A Warrior infantry fighting vehicle is pictured during a firepower demonstration
at Warminster on Salisbury Plain - Picture: Graeme Main, MOD 2005
The Prime Minister has today announced that the Army's Warrior infantry fighting vehicle will benefit from a £1bn upgrade.
David Cameron was joined by the new Defence Secretary Philip Hammond and the Head of the Army to announce that the vehicles will be fitted with an improved turret and new stabilised 40mm cannon, enabling them to fire while on the move.
The upgraded vehicles will also benefit from a new standard armour mounting system, providing the flexibility to fit different types of armour and adapt to future protection technology.
The Warrior Capability Sustainment Programme will extend the vehicles' service life to beyond 2040, ensuring that Warrior will continue to play an essential role in future land operations.
The MOD plans to award a contract to Lockheed Martin UK for the demonstration and manufacture of the upgraded vehicles. The award of this contract will create and sustain around 600 British jobs across the country within Lockheed Martin UK and its supply chain.
This morning, the Prime Minister, the Defence Secretary and the Chief of the General Staff met with soldiers who have used Warrior on operations and who are likely to benefit from the upgraded vehicle in the future.
Announcing the upgrade, the Prime Minister said:
"This shows the concrete benefits of the fundamental changes we have introduced to modernise our Armed Forces and to bring the future Defence Budget back into balance. It means we are now able to ensure our soldiers have greater flexibility and firepower with these upgraded armoured vehicles.
"Warrior has performed outstandingly well in Bosnia, Kosovo, Iraq, and now Afghanistan, and this programme will enable it to remain effective to the 2040s. It's also good news for British business: supporting the UK's defence industry and providing 600 jobs from Farnborough to Glasgow."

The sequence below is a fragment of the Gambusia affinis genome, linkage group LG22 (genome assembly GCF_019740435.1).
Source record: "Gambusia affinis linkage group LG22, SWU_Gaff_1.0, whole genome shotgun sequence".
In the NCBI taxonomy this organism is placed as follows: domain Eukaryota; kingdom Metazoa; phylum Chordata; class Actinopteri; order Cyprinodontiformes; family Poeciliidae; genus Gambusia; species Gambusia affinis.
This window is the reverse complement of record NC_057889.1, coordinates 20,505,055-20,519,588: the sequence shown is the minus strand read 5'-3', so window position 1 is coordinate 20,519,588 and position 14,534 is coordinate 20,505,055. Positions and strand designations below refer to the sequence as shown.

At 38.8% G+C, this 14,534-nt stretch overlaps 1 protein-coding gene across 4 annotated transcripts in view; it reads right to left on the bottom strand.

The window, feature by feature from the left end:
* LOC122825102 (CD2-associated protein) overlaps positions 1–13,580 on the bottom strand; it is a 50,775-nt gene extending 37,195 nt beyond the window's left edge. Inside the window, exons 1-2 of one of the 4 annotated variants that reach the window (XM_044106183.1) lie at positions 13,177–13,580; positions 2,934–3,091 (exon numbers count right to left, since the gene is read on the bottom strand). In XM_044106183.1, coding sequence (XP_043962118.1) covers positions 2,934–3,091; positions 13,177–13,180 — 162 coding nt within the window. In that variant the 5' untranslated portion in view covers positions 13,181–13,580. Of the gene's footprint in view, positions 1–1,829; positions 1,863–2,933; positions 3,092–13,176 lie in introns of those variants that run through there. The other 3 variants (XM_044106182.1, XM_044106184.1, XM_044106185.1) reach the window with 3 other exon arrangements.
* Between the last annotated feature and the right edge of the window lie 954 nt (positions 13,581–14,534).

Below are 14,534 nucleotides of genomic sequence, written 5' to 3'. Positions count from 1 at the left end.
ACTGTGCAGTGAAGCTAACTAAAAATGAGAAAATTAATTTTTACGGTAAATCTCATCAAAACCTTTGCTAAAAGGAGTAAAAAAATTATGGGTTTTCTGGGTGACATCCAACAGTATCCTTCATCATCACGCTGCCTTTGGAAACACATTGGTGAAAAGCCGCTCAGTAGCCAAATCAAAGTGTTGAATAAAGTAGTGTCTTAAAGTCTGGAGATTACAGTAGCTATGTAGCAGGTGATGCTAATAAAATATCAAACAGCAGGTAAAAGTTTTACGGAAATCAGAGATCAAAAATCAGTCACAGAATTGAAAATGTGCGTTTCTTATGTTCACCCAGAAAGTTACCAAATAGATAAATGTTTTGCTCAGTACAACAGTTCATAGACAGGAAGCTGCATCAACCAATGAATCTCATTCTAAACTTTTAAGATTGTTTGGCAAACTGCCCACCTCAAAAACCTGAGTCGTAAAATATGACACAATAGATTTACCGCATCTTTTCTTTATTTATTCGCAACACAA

The Defence Secretary said:
"As a key step towards meeting our requirements for Future Force 2020, the upgraded Warriors will give commanders and their soldiers greater flexibility and firepower. Not only is this fantastic news for the Army, it also represents a great boost to British industry - sustaining jobs, skills and capability within the UK's armoured vehicle sector."
This announcement follows the Government's recent commitment to a one-per-cent-a-year real-term increase in the MOD's equipment and support budget from 2015 - the equivalent of an extra £3bn.
The Warrior has been in service with the British Army since 1989 and has distinguished itself on the battlefield throughout its extensive deployments, including in Kuwait, Bosnia, Kosovo and Iraq, and it continues to do so in Afghanistan. The upgraded Warriors are expected to enter service by 2020, with the first deliveries beginning in 2018.
Chief of the General Staff, General Sir Peter Wall, said:
"This announcement of an upgrade to one of the Army's most important fighting vehicles is extremely welcome. Warrior will continue to be at the heart of our combat capability for at least another 25 years with state-of-the-art firepower and electronics. Wherever the Army deploys, our infantry will depend on its superior protection, mobility and lethality. This will be a battle-winner."
Alan McCormick, Vice President and Managing Director of Lockheed Martin UK's Ampthill business, said:
"We are delighted that the MOD has selected us to lead this critical upgrade effort designed to maximise the investment made in Warrior vehicles to extend their lives into the 2040s. The Warrior Capability Sustainment Programme will provide a highly capable vehicle to fulfil the British Army's current and future requirements. It will also bring significant job opportunities for our team of suppliers based here in the UK."
The cannon programme is the product of Anglo-French co-operation through CTA International, a joint venture between BAE Systems Global Combat Systems Munitions and Nexter Munitions. The upgraded Warriors will also benefit from a new electronic architecture, which will be able to work with advancing technology.